I'm just going to revisit some themes I've talked about in the past, and most likely I'll express opinions that contradict previous remarks. That'll happen from time to time.
A common essay to write, if you're some irrelevant artist or thinker, is the one about how many trillions of photographs are being made every nanosecond, and how this spells The End for photography, or whatever. Then you hand-wring about Quality and Skill and how nobody cares about them. The implication is, of course, that the writer is making Wonderfully Skilled Photographs and is only being held back from great success by the lousy taste of the unwashed masses. Tragedy!
I no longer think that the trillions of photos being made is having any impact whatsoever on Photography as these writers think of it.
The argument is that, since everyone is exposed to so very many lousy pictures a day, since everyone can and does take their own lousy pictures, that this causes a devaluation of photographs across the board. I can practically guarantee you I've made that exact argument. And it's wrong. Even the fattest head can tell the difference between a bunch of photos of their friends on facebook, and a print hanging on the wall in a gallery. These two objects are no more related than a brick and a Michelangelo's David, and everyone knows it.
The vast majority of photos are ephemeral objects. While they might persist on some disks in some cloud somewhere, they are in effect gone. There's no serious intention by anyone that they should exist for more than a few hours. Facebook and so on only retain them at all because the lifespan is open-ended, and it's cheaper to hold them than to work out when and how to discard them. So, the stock discussions of "a stack of prints to the moon" are meaningless, nobody is printing these things. The idea of printing them is absurd.
The ones that are left over do cover a wide gamut. You can't identify the "permanent" photos by type. A vernacular photo might be immortal, if someone loves the way it depicts something deeply personal. A Fine Art photo might well be ephemeral. We'd be well served if more of them were more ephemeral.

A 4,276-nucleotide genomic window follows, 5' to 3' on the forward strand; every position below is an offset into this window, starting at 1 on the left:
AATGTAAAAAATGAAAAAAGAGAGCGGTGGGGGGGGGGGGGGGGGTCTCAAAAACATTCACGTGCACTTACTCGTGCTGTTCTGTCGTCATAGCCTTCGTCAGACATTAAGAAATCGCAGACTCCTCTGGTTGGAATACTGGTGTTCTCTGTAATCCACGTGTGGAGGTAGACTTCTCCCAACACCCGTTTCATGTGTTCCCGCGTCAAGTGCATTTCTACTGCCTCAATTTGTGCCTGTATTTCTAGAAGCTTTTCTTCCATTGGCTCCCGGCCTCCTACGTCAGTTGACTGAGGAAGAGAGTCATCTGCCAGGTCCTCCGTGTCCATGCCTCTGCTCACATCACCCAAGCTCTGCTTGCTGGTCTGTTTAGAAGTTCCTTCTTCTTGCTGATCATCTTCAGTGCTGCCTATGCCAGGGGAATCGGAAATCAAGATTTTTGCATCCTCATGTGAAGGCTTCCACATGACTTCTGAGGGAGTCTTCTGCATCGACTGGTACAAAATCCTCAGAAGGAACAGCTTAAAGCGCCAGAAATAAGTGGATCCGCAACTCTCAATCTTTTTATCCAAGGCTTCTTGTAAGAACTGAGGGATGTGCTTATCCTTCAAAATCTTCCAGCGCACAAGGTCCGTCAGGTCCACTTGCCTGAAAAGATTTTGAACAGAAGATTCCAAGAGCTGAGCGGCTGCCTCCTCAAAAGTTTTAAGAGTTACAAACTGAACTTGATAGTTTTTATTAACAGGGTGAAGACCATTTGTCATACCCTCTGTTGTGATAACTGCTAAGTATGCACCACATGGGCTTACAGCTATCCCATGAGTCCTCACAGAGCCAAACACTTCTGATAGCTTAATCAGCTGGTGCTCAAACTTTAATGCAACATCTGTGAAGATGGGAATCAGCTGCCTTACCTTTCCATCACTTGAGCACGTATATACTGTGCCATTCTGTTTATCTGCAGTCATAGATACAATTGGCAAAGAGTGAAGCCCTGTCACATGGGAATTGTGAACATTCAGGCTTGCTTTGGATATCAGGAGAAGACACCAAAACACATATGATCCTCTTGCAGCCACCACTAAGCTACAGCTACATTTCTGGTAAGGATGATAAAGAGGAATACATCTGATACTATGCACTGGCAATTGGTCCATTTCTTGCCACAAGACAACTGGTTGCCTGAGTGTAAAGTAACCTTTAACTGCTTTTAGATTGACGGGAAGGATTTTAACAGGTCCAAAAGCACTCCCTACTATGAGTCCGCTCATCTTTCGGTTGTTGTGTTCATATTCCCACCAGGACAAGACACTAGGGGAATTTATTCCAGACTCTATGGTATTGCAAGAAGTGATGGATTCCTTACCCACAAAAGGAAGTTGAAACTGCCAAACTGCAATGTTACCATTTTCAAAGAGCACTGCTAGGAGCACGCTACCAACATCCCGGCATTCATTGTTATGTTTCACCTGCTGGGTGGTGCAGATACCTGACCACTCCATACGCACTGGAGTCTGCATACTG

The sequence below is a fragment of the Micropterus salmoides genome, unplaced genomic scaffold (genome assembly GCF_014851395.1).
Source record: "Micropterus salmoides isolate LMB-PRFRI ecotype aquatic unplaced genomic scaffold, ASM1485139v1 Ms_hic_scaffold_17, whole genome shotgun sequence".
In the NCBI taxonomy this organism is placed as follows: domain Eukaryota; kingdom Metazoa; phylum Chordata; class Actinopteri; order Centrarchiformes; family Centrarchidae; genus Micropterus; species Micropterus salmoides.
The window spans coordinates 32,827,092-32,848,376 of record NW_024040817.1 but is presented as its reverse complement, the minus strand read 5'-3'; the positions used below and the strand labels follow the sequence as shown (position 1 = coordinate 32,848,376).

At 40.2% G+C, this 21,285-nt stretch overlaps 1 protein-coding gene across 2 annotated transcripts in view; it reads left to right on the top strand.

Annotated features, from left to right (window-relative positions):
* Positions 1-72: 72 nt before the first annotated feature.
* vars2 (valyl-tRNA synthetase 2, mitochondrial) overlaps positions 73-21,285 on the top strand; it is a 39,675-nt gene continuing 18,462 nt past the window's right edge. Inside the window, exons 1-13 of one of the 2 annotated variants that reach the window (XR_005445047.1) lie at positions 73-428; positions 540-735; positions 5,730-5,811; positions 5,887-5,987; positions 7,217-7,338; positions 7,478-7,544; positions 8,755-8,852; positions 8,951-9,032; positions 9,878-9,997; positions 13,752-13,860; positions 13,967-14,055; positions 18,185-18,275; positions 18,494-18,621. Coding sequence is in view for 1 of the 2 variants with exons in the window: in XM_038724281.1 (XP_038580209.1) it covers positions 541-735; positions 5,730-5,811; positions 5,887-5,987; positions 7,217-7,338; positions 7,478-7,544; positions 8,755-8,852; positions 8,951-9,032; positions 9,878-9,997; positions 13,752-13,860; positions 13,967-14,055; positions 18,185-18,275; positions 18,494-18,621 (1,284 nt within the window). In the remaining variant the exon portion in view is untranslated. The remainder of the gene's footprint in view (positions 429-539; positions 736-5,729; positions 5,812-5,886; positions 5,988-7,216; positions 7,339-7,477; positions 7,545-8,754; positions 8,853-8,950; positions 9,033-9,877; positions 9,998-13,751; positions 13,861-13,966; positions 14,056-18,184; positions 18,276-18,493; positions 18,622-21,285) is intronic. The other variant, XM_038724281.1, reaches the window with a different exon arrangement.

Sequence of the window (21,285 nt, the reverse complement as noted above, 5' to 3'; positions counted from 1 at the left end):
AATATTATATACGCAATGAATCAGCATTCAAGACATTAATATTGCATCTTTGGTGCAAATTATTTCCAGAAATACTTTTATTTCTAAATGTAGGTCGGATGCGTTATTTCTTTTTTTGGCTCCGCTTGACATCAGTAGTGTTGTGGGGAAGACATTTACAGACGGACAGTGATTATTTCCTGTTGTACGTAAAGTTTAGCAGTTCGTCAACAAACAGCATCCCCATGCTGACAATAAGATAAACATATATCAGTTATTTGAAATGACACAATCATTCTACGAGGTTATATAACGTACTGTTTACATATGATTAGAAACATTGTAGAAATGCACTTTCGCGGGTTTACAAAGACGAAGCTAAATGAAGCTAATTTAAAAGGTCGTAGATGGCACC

If you, as a Fine Art Landscape photographer, are having a hard time selling prints, look to yourself. Your problem is not the selfies on facebook, your problem is that your business model sucks. It was never very hard to churn out your kind of stuff, and technological changes have indeed made it incrementally easier. If you are a wedding photographer, having a hard time selling your services, ditto. There is a population of these folks who were (or would have been), just barely, good enough to make a living in the film era. They were already pretty close to the line, mainly because they had no vision only a desire to churn out the same old stuff, and now they're on the wrong side of the line.
Photography is still everything it ever was. It hasn't changed into something new. What has happened is that photography is more, now. It's ephemeral "look at this" imagery, as well as the permanent artifacts of Sontag, of the pre-digital/pre-Internet age. These changes have been happening since the beginning. At first, photographs were unique objects, obtained with great difficulty. Then they were objects that permitted replication. Then they were objects obtained easily, as well as being endlessly reproducible.
The "OH MY GOD HUGE CHANGE" we've all commented on is in fact not, it's merely a new facet, no more interesting and game-changing than roll film, or dry plates. We're been fooled by the enormous size of the facet, by the sheer numbers of pictures, into thinking that it's a huge change.
We're at the beginning of realizing this, I think.
More and more we see articles and notes and essays about how people are printing more, and doing this or that more, and so on. These pieces are positioned as a recovery from the Vast Sea Change, but in fact I think the Vast Sea Change never was.
This whole thing finds a nearly precise allegory that is barely an allegory in the lives and methods of the working photographers. Serious photographers who bridge that era from 1990 to 2016, let us say, hardly noticed what was up. They may, or may not, have purchased new cameras. They may, or may not, have begun to approach their work a little differently now and then. In the main, though, they simply chugged along doing what they had been doing all along. Their photography changed organically, as their vision, as their ideas, changed. The Vast Sea Change wrought by instagram et al? It never even happened.